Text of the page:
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A three-generation study on the association of tobacco smoking with asthma
Univ Verona, Dept Diagnost & Publ Hlth, Unit Epidemiol & Med Stat, Verona, Italy.
Univ Verona, Dept Diagnost & Publ Hlth, Unit Epidemiol & Med Stat, Verona, Italy.
Univ Bergen, Dept Global Publ Hlth & Primary Care, Ctr Int Hlth, Bergen, Norway.ORCID iD: 0000-0003-3269-8354
Univ Verona, Dept Diagnost & Publ Hlth, Unit Epidemiol & Med Stat, Verona, Italy.
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2018 (English)In: International Journal of Epidemiology, ISSN 0300-5771, E-ISSN 1464-3685, Vol. 47, no 4, p. 1106-1117Article in journal (Refereed) Published
Abstract [en]

Background: Mothers' smoking during pregnancy increases asthma risk in their offspring. There is some evidence that grandmothers' smoking may have a similar effect, and biological plausibility that fathers' smoking during adolescence may influence offspring's health through transmittable epigenetic changes in sperm precursor cells. We evaluated the three-generation associations of tobacco smoking with asthma. Methods: Between 2010 and 2013, at the European Community Respiratory Health Survey III clinical interview, 2233 mothers and 1964 fathers from 26 centres reported whether their offspring (aged <= 51 years) had ever had asthma and whether it had coexisted with nasal allergies or not. Mothers and fathers also provided information on their parents' (grandparents) and their own asthma, education and smoking history. Multilevel mediation models within a multicentre three-generation framework were fitted separately within the maternal (4666 offspring) and paternal (4192 offspring) lines. Results: Fathers' smoking before they were 15 [relative risk ratio (RRR) = 1.43, 95% confidence interval (CI): 1.01-2.01] and mothers' smoking during pregnancy (RRR = 1.27, 95% CI: 1.01-1.59) were associated with asthma without nasal allergies in their offspring. Grandmothers' smoking during pregnancy was associated with asthma in their daughters [odds ratio (OR) = 1.55, 95% CI: 1.17-2.06] and with asthma with nasal allergies in their grandchildren within the maternal line (RRR = 1.25, 95% CI: 1.02-1.55). Conclusions: Fathers' smoking during early adolescence and grandmothers' and mothers' smoking during pregnancy may independently increase asthma risk in offspring. Thus, risk factors for asthma should be sought in both parents and before conception.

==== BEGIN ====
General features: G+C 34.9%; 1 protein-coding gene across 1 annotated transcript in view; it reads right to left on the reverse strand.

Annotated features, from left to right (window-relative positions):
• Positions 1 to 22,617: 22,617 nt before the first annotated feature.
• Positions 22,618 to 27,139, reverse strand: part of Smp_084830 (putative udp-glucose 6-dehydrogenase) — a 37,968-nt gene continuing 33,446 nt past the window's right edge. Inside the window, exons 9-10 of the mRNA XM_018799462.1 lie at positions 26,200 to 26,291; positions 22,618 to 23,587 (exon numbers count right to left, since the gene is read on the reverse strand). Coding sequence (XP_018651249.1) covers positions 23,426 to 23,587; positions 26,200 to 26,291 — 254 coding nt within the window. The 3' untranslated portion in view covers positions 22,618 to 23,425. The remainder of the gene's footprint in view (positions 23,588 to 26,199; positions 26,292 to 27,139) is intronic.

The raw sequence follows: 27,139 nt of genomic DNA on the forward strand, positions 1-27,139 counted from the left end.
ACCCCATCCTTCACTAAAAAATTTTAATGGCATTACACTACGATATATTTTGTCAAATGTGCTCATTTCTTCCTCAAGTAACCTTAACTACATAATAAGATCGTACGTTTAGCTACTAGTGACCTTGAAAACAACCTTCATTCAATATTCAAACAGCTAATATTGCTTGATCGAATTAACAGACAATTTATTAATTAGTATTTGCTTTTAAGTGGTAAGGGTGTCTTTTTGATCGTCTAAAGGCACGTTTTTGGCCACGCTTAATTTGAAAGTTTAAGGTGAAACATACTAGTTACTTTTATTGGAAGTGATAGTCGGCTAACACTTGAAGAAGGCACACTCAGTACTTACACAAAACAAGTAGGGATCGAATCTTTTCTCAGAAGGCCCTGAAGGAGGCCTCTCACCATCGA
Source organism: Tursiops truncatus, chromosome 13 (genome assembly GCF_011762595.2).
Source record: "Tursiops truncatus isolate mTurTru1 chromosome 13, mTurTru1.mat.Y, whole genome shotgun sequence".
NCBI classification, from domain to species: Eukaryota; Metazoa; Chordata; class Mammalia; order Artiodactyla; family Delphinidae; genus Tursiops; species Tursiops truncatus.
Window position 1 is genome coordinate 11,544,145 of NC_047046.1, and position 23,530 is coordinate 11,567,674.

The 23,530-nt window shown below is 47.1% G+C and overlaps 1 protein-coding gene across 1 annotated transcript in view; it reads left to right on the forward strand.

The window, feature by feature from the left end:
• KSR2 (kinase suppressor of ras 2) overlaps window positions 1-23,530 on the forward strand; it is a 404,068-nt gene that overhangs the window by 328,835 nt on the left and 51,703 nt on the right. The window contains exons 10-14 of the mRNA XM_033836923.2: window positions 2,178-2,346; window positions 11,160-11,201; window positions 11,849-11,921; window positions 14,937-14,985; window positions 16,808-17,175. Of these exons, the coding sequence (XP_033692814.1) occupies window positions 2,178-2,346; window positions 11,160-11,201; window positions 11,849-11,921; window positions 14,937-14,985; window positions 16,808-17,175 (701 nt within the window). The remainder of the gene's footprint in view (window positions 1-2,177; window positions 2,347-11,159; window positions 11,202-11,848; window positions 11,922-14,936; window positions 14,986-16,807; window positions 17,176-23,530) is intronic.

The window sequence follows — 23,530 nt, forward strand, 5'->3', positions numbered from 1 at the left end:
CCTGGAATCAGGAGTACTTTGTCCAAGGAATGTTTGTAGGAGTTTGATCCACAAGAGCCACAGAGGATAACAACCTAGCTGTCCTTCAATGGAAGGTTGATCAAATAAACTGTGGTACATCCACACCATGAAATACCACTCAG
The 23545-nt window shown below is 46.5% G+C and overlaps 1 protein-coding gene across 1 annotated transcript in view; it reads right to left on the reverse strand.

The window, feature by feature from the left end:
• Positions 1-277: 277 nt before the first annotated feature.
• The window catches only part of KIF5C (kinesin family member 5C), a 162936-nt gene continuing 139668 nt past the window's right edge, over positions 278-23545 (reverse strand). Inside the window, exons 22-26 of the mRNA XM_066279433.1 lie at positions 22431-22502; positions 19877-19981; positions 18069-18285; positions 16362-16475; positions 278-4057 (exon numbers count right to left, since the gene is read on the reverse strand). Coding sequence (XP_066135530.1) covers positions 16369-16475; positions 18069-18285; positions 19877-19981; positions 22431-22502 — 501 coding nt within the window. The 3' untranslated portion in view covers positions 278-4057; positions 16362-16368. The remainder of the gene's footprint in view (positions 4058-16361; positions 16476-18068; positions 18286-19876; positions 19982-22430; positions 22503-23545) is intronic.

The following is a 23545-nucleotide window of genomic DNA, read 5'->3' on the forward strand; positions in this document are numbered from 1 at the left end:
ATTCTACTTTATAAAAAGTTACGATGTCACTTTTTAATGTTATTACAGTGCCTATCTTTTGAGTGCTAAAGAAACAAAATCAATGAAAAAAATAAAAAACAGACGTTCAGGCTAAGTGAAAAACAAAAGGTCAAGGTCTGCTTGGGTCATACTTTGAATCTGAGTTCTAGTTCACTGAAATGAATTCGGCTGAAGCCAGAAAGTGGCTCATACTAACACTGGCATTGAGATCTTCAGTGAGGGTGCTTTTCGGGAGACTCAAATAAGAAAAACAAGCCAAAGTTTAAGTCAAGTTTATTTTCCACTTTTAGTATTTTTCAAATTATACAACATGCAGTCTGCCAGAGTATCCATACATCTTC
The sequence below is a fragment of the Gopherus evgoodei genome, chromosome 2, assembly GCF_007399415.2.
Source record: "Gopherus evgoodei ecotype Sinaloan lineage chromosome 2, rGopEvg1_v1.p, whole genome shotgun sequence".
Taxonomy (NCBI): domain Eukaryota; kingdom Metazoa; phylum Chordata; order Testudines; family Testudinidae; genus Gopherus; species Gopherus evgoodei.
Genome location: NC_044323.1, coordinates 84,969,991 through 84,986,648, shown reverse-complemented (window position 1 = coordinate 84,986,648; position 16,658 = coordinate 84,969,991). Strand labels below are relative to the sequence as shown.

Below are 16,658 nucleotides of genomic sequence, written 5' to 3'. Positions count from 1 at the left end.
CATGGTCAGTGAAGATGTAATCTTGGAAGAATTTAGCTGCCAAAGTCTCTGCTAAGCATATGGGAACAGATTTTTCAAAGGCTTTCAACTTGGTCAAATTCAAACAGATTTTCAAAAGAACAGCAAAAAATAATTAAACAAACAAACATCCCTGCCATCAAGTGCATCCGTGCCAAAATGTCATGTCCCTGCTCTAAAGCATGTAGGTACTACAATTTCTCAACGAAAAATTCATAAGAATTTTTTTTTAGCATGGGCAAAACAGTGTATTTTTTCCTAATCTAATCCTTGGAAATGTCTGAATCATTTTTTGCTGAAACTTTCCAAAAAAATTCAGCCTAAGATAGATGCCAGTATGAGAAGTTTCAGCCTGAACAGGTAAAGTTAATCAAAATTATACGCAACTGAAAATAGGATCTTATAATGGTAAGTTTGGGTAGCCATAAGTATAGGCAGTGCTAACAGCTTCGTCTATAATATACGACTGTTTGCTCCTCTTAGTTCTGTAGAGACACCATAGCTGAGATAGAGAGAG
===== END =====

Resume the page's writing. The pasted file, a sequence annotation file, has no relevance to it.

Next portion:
Place, publisher, year, edition, pages
OXFORD UNIV PRESS , 2018. Vol. 47, no 4, p. 1106-1117
Keywords [en]
Asthma, mothers' smoking during pregnancy, grandmothers' smoking during pregnancy, fathers' smoking during puberty, multilevel mediation model, Ageing Lungs in European Cohorts (ALEC) Study
National Category
Public Health, Global Health, Social Medicine and Epidemiology Respiratory Medicine and Allergy
Identifiers
URN: urn:nbn:se:uu:diva-365986DOI: 10.1093/ije/dyy031ISI: 000444559900020PubMedID: 29534228OAI: oai:DiVA.org:uu-365986DiVA, id: diva2:1265178
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EU, Horizon 2020, 633212Available from: 2018-11-22 Created: 2018-11-22 Last updated: 2019-01-29Bibliographically approved

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Janson, ChristerMalinovschi, Andrei

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Johannessen, AneBertelsen, Randi JacobsenHeinrich, JoachimHolloway, John W.Janson, ChristerJogi, RainLeynaert, BenedicteMalinovschi, AndreiLuis Sanchez-Ramos, Jose
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